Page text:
(Adds comment from Coinseed CEO)
NEW YORK, Feb 17 (Reuters) – New York’s attorney general filed a lawsuit on Wednesday to shut down the cryptocurrency platform Coinseed Inc for allegedly defrauding thousands of investors, including by charging hidden trading fees and selling “worthless” digital tokens.
Attorney General Letitia James said Coinseed traded cryptocurrencies such as bitcoin without registering as a broker-dealer, and sold “CSD” tokens without authorization to raise money for its mobile application startup.
James also sued Coinseed Chief Executive Delgerdalai Davaasambuu and former Chief Financial Officer Sukhbat Lkhagvadorj, saying they overstated the midtown Manhattan-based company’s management experience, while Lkhagvadorj misrepresented himself as a former Wall Street trader.
Coinseed’s fraud totaled more than $1 million, according to James, who is also seeking restitution for investors.
The U.S. Securities and Exchange Commission filed a related lawsuit against Coinseed and Davaasambuu over the tokens, which both regulators said were sold from December 2017 to May 2018.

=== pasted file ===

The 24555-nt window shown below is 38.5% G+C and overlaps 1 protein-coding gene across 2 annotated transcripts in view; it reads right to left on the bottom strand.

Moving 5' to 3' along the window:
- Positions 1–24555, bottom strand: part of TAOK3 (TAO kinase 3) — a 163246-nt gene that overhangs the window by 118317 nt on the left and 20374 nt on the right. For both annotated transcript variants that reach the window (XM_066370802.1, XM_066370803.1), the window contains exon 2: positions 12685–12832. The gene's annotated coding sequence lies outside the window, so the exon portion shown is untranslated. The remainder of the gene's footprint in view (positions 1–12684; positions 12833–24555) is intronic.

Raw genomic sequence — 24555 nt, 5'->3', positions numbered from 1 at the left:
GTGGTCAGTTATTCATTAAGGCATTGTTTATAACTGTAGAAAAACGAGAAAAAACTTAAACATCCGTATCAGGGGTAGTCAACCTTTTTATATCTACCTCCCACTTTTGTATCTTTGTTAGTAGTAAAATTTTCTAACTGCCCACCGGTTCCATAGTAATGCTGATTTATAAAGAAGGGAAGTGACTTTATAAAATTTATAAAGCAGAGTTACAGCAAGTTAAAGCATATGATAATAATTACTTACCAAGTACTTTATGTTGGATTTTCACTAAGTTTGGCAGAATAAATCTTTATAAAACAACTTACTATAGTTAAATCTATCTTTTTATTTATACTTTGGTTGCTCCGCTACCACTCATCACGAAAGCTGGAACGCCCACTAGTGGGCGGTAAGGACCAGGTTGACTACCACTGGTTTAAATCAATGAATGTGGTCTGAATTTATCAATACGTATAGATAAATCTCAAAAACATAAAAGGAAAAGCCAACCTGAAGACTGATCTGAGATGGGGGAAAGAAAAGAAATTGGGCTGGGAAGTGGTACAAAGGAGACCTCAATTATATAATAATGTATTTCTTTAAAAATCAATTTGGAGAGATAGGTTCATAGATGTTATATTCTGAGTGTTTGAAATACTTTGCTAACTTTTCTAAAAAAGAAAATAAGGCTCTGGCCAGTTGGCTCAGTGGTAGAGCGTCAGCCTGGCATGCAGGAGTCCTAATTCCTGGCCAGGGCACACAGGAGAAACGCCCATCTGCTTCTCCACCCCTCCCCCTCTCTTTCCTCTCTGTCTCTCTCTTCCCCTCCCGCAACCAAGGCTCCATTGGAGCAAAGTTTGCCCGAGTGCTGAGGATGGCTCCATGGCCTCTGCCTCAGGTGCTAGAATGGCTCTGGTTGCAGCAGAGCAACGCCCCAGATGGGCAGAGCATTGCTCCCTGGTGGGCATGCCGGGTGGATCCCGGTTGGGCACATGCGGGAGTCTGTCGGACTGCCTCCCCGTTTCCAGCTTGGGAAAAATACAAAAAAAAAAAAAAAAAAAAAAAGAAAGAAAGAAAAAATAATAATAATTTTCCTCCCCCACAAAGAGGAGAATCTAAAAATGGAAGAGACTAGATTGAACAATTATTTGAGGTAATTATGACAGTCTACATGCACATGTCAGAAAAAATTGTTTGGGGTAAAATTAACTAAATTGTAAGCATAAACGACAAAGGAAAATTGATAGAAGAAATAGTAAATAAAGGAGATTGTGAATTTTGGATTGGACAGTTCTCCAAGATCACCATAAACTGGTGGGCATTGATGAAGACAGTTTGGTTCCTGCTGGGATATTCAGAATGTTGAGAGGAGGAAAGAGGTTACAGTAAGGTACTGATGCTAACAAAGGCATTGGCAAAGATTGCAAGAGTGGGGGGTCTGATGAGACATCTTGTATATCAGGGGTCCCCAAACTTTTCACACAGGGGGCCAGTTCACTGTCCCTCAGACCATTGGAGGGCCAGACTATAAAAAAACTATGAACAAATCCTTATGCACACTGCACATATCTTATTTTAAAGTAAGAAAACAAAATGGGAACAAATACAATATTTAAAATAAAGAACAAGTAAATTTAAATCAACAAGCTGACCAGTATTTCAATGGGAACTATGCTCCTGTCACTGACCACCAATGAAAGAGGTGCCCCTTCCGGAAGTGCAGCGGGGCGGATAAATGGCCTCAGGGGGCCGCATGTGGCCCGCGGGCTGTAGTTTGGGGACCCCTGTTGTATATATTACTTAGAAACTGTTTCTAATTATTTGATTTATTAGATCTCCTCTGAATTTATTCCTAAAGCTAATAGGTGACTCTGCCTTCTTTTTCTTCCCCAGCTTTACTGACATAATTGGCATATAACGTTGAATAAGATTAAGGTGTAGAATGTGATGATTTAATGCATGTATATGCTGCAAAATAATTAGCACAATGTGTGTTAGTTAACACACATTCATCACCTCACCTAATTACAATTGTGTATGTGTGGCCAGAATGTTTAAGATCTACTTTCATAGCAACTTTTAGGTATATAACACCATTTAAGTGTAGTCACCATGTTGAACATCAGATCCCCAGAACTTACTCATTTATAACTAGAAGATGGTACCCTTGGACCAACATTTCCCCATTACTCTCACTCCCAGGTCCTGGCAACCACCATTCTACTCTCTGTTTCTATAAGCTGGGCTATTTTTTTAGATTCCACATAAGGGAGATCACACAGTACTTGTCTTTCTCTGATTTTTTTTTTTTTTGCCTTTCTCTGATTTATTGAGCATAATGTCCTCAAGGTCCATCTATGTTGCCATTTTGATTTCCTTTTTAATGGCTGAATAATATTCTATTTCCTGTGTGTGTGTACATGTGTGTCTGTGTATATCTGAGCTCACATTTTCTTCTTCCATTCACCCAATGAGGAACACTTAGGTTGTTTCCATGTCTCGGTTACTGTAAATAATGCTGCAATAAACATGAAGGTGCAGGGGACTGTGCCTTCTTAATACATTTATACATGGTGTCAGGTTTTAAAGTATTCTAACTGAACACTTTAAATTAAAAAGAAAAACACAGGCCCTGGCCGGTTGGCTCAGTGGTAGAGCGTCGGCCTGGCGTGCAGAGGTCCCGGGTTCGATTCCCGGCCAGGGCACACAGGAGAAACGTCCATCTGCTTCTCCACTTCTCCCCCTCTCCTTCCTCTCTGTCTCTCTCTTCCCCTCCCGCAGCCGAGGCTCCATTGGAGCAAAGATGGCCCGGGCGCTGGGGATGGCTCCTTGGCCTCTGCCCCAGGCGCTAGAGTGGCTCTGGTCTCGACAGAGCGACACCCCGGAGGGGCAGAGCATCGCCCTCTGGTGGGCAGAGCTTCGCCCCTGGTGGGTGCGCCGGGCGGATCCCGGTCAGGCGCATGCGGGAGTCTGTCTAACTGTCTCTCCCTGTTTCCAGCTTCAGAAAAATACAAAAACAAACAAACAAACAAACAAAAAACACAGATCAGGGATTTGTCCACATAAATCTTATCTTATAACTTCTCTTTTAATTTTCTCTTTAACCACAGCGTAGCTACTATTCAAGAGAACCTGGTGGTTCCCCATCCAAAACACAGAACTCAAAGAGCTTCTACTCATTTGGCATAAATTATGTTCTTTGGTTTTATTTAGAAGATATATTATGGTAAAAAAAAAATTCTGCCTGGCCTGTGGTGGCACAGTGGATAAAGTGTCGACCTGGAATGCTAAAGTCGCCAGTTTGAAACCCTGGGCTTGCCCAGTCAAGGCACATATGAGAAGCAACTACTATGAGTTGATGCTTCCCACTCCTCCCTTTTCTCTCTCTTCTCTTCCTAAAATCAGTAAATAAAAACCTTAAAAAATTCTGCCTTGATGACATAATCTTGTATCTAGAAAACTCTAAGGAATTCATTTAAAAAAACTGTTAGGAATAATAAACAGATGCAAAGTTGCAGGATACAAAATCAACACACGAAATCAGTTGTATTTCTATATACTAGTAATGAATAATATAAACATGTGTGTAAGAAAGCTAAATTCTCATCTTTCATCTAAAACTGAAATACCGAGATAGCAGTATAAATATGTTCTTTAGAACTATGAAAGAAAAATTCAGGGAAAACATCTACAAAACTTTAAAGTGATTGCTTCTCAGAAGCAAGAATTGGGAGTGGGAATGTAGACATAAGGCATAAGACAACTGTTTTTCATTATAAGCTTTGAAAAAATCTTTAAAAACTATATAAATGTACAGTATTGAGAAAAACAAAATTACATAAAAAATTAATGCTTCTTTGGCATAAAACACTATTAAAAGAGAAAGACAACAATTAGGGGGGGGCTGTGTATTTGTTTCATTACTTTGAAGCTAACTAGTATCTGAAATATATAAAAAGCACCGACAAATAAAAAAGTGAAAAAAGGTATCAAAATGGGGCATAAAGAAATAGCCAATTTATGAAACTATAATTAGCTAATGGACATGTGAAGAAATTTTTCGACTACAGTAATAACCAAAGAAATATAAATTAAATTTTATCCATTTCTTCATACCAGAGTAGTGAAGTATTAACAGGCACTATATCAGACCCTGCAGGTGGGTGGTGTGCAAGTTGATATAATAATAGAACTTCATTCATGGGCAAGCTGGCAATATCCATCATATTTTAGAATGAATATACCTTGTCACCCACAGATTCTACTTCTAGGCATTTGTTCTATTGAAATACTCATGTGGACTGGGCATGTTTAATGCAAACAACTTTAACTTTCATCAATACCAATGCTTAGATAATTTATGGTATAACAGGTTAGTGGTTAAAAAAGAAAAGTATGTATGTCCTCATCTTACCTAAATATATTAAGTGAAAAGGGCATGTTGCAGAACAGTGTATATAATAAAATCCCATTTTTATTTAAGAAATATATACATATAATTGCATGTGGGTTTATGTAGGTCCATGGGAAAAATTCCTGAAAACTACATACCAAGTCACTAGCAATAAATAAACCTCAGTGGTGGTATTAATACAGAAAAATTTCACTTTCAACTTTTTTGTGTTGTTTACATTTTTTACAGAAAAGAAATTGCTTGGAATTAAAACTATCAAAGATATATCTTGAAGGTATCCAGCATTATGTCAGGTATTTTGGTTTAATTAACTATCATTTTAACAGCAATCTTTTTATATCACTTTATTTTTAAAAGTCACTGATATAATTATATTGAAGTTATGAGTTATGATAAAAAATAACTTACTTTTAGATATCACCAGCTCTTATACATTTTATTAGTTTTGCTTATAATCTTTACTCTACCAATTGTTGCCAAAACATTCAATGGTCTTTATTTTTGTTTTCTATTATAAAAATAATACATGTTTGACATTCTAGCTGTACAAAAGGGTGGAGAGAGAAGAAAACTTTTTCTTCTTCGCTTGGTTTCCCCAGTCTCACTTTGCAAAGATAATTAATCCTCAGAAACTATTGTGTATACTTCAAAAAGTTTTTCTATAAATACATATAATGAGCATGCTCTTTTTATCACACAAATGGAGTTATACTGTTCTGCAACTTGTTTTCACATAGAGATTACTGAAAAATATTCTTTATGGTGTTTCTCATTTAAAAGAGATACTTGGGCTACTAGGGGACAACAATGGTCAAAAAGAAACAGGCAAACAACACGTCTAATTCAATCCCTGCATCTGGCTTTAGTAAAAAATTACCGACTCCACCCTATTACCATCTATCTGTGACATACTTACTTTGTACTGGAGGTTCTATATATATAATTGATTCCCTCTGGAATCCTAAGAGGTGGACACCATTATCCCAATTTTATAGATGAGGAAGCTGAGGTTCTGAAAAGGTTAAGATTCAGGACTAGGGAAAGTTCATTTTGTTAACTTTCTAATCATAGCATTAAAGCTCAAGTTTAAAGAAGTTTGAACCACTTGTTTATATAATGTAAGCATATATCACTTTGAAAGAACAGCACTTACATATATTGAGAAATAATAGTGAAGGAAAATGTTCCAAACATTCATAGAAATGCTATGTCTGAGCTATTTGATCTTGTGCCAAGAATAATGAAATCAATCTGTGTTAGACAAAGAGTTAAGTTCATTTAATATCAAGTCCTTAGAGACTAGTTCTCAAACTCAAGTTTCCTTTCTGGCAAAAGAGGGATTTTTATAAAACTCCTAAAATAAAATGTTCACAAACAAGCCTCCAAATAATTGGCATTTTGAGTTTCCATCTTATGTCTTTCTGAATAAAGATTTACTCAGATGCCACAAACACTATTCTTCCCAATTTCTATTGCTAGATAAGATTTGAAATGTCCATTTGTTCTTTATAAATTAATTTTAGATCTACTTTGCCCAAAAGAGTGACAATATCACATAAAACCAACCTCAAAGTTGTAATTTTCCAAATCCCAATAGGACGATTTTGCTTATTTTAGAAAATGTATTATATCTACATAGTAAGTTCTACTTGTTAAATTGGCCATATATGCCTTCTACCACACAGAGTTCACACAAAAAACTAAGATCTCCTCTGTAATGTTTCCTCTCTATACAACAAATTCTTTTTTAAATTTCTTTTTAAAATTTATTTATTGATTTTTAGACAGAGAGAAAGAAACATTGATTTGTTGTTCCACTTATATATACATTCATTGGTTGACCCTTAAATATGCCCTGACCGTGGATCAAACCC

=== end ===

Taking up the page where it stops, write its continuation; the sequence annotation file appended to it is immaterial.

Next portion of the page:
“I’m 100% sure that the suit is full of false accusations,” Davaasambuu said in an email, referring to James’ lawsuit. “It’s very strange that they’re blaming the very nature of how a startup works.”
Lkhagvadorj could not immediately be reached for comment.
Both defendants have residences in Long Island City, New York, but Davaasambuu has expressed an intention to return to his native Mongolia, James said.
“Unregulated and fraudulent virtual currency entities, no matter how big or small, will no longer be tolerated in New York,” James said in a statement.
The attorney general said Coinseed had touted the CSD token as “a great opportunity for young people who want to make money in the crypto market,” and that the mobile app was “guaranteed” to help push its market value higher.
“In truth, nearly three years later, the CSD token has not been listed anywhere,” her lawsuit said.
James’ lawsuit in Manhattan Supreme Court alleged violations of the Martin Act, a New York state securities law. The SEC’s lawsuit is in Manhattan federal court. (Reporting by Jonathan Stempel in New York; Editing by Steve Orlofsky and Lisa Shumaker)